David Martin MEP

Labour Member of the European Parliament and one of the six MEPs representing Scotland in Brussels and Strasbourg

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TTIP within reach and worth fighting for - but not at any cost, says David Martin MEP

As campaigners from War on Want and other anti-TTIP activists plan tomorrow (Saturday 11 October) to take to the streets around Britain to protest against the Transatlantic Trade and Investment Partnership (TTIP), David Martin, Scotland's senior MEP, has today reiterated that a good deal is within reach and worth fighting for.


The Scottish Labour MEP, who sits on the International Trade committee of the European Parliament, said Labour MEPs see great potential in TTIP to kick-start the UK economy and help small businesses, but warned that the deal cannot come at any cost.


"Trade is a vital element of our economic recovery and TTIP can begin to set high global trading standards, beyond those which countries such as China would advocate.


But I have strong demands including the protection of public services and EU environmental and food safety standards. Transatlantic trade must be fair as well as free.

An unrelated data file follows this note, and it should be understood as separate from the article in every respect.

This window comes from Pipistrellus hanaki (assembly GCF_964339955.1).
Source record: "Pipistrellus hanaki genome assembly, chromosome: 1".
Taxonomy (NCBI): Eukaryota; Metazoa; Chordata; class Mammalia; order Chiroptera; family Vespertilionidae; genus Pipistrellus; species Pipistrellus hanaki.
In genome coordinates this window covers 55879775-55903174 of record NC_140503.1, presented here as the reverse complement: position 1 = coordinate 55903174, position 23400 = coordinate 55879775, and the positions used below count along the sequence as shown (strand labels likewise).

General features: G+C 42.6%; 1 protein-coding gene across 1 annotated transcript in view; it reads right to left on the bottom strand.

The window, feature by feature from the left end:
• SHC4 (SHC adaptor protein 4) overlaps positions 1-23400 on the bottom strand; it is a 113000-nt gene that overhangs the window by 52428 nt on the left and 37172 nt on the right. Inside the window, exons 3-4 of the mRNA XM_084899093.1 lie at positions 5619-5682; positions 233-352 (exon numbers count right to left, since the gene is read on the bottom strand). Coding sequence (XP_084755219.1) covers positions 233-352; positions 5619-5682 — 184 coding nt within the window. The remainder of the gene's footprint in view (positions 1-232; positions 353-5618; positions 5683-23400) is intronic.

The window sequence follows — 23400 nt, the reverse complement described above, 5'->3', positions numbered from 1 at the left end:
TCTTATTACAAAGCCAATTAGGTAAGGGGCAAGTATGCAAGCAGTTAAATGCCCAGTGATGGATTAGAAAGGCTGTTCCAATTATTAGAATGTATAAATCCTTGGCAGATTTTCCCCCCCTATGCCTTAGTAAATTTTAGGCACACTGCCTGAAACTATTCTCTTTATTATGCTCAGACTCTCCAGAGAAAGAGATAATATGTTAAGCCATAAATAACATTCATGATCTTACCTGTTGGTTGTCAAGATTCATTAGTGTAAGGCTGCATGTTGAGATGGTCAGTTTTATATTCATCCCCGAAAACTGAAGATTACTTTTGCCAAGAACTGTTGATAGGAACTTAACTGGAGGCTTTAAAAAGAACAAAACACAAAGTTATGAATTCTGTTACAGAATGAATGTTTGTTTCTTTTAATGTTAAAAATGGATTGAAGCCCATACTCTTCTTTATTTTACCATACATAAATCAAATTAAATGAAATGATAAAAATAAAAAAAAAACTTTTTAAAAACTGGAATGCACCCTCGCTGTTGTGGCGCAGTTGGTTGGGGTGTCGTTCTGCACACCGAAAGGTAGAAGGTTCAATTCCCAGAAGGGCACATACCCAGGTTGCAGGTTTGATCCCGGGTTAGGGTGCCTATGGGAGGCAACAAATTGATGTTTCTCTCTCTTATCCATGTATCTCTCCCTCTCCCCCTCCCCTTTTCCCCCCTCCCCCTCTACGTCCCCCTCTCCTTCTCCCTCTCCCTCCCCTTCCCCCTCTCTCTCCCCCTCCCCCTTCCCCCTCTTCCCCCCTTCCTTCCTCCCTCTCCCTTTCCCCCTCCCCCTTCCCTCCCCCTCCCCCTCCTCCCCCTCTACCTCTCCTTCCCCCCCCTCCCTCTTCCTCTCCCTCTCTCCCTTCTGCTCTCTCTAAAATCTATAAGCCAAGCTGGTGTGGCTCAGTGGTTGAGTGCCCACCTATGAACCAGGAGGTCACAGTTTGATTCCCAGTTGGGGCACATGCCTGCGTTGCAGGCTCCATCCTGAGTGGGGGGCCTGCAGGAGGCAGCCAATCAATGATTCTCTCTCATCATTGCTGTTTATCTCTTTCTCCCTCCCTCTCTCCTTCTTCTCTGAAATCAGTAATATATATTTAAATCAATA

"The European Commission has been explicit that EU laws on hormone-treated beef, chlorinated chicken and GMOs will not be altered. This is vital and Labour MEPs are scrutinising negotiations to hold the Commission to account."


Labour MEPs sit with the Socialist and Democrat (S&D) Group in the European Parliament consisting of 191 members from all 28 EU countries. The Group will play the key role in shaping the European Parliament's position before it votes to approve or reject a future deal.


"I and my S&D colleagues have been clear that we see no need for the investor-state dispute settlement mechanism (ISDS) in this deal.


“ISDS already exists in UK investment agreements, but this is an opportunity to scrap it with countries which have highly developed legal systems. It is simply not necessary."


David Martin, who is also the S&D Group spokesperson on international trade, added "The European Commission is duty-bound to negotiate trade agreements based on a mandate unanimously agreed by the Member States national governments. The UK government needs to take ISDS out of the TTIP mandate or explain why it thinks it is justified."


Speaking on the issue of transparency, Mr Martin added "Labour MEPs have been clear that there needs to be more transparency, and we were pleased to see national governments listened to our demands and published the TTIP mandate."


"There is still more to be done on transparency but it is time to stop pretending these are secret negotiations.


“The mandate and European Commission position papers are available online, the European Parliament regularly and publicly debates TTIP and organised campaigns such as today show that citizens and civil society are fully engaged, which I welcome.


“Let's focus our efforts on creating a fair and balanced deal for 21st century trade in a globalised world which reflects our European values."

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